So I told you how I bumbled into the opportunity to pitch to agents at KillerCon. I was extremely fortunate because the first slot that I scored belonged to an editor, Angela James. Her job? She critiqued our pitches so that we weren’t complete goons when we stood in front of the agents. Serendipity, thou art divine.
First off, Angela James is absolutely beautiful. She’s friendly, personable, and intelligence rolls off of her in waves. I walked in, shook her hand and introduced myself. And then the misery began.
I told her about my novel, how long it was, and what genre it was in. And then, uh…I basically told her the first paragraph of my query letter. She kept looking at me. I told her about the other pieces that I had completed. She looked at me some more. I told her about the genres that I usually write, and how I planned to help market my work, and then…I finally shut up. We looked at each other. My hands were in my lap. Her fingernails were gorgeous. I think there was a fly in the room. One of us blinked.
She said, “Is this your first pitch?” Was it that obvious? I said yes, and that it was last minute and I didn’t have a chance to prepare. Then she said the magic words.
Breathe? I did. It instantly calmed me down, and I was able to focus on the critique that she gave me.
She said that it was actually one of the better pitches that she had heard that morning, and I just needed to refine it. She appreciated the introduction, because a lot of people get nervous and forget it. She was also glad that I had told her the title, genre, and word count of my novel. “Hello, my name is Mercedes Yardley. My novel is called “My Super Special Awesome Novel of Absolute Awesomeness”. It’s a YA/magical realism book and it is complete at 51,000 words.” Telling her that it’s finished is a good thing, since a lot of people apparently pitch novels that they’re still working on.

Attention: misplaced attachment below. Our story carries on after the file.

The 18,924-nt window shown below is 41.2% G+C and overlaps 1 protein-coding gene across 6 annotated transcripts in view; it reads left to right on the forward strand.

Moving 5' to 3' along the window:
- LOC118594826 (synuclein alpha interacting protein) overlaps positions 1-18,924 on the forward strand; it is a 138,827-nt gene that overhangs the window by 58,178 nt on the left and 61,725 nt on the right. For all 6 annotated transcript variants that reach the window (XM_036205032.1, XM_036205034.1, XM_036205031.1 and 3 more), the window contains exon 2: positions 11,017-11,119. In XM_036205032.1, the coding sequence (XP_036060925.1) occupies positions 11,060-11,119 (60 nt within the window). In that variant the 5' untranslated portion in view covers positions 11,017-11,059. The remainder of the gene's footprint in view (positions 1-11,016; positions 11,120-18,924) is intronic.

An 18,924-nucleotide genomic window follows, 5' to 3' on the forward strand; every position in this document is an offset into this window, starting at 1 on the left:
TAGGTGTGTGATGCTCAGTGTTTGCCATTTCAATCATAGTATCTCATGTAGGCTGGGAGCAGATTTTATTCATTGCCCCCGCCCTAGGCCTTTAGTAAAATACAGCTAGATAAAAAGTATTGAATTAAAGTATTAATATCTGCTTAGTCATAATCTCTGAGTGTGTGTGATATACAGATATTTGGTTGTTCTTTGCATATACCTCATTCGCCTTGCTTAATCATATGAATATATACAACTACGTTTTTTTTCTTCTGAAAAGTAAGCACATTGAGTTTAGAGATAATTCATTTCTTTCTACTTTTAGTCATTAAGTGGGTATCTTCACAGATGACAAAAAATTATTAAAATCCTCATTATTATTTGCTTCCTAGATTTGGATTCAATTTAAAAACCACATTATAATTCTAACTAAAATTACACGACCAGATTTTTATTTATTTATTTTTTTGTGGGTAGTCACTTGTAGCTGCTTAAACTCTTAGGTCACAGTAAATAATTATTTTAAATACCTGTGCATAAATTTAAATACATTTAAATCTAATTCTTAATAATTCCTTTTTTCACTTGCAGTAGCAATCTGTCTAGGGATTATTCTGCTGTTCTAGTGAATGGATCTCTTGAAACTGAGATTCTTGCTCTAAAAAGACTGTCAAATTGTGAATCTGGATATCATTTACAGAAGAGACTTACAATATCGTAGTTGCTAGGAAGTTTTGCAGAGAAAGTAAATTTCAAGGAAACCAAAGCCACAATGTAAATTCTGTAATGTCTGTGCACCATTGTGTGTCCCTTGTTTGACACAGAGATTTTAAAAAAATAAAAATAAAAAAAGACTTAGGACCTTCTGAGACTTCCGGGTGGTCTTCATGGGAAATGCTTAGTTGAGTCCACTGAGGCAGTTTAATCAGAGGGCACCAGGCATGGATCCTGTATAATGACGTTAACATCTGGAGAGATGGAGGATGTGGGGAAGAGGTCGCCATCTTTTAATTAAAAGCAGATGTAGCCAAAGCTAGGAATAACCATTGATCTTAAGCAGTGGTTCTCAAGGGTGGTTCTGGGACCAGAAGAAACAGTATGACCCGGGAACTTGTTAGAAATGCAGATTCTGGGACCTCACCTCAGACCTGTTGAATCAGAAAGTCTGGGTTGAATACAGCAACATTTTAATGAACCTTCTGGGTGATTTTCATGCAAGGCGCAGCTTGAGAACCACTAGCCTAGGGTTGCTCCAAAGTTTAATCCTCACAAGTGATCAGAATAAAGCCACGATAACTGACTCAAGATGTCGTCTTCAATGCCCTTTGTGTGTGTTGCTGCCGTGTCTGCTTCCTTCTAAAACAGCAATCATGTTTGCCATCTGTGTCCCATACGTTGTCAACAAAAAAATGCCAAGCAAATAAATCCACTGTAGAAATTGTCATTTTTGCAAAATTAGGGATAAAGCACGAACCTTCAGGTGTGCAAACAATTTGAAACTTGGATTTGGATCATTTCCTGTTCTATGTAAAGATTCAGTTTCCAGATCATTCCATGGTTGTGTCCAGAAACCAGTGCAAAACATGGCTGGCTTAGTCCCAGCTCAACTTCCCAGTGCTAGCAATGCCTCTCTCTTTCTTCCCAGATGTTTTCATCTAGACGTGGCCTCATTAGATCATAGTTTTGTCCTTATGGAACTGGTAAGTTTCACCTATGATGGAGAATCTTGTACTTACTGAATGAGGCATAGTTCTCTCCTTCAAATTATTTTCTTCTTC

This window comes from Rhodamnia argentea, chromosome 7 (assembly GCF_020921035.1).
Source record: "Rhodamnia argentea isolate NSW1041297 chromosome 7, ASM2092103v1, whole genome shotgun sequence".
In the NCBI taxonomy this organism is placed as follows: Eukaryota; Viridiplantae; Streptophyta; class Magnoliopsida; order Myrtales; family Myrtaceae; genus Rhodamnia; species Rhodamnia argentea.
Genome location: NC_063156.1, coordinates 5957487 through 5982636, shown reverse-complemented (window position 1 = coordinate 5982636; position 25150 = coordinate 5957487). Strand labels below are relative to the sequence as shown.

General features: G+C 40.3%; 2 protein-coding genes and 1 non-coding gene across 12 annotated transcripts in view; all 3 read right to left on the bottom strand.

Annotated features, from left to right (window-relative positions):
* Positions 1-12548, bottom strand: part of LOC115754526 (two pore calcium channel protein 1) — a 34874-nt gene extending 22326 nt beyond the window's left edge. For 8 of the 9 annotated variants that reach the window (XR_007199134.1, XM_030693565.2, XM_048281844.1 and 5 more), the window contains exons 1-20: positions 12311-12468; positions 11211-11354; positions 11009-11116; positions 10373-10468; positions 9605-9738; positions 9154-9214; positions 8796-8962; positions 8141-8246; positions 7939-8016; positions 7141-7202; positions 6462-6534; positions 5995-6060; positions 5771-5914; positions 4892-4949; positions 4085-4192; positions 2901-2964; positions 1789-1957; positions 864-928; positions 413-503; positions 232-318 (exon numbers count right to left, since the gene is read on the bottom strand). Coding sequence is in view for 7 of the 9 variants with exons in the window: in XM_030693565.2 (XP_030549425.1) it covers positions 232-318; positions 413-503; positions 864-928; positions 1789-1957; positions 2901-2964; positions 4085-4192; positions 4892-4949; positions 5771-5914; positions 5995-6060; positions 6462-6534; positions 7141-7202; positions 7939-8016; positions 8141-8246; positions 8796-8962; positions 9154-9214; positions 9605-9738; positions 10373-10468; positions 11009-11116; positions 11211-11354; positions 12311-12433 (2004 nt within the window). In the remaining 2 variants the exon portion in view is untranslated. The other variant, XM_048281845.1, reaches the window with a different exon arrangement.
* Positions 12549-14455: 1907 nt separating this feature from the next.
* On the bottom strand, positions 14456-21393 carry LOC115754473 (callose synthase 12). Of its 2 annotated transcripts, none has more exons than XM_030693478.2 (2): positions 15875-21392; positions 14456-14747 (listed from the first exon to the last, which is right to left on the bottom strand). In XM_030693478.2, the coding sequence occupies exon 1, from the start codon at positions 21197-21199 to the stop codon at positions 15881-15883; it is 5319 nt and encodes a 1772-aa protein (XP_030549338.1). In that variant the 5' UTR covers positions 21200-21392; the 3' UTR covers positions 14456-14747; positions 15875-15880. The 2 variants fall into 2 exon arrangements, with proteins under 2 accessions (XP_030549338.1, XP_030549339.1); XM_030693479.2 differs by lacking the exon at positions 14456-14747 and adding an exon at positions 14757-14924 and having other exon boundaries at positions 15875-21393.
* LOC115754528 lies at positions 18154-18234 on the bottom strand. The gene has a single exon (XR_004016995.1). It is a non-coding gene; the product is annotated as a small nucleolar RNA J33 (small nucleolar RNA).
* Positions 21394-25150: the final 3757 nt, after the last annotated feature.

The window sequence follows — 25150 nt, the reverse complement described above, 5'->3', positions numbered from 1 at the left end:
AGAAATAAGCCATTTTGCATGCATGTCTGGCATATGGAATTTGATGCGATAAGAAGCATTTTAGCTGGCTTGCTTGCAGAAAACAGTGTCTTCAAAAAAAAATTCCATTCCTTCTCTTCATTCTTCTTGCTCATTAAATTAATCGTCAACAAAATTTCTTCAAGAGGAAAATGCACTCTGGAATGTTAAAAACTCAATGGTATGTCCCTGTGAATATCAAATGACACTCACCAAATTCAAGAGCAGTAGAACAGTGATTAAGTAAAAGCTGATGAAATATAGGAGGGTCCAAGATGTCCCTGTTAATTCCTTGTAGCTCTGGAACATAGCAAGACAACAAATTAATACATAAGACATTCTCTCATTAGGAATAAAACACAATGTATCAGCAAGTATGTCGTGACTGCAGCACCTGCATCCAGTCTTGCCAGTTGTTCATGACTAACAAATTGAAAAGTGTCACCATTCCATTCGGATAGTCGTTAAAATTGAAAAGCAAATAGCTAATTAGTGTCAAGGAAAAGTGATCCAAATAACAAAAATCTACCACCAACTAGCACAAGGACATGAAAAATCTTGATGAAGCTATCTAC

She said, “What is your tag? What is going to make me remember your story?” Think about something that makes it different, and hit on that, hard. If it’s a cross between a Stephen King and a Roald Dahl book, tell her that. A pitch is basically your query letter, condensed down into two or three sentences. She suggested that I don’t discuss my other work unless the agent specifically asks about it. She also said that if you have time to research an agent, bring up something that says you’re familiar with them. Like, “Oh, I read your blog and I love that you share recipes on there,” or something. Make yourself stand out from the dull-eyed minions that are wandering around.
And let me tell you, Vegas has a plethora of the dull-eyed.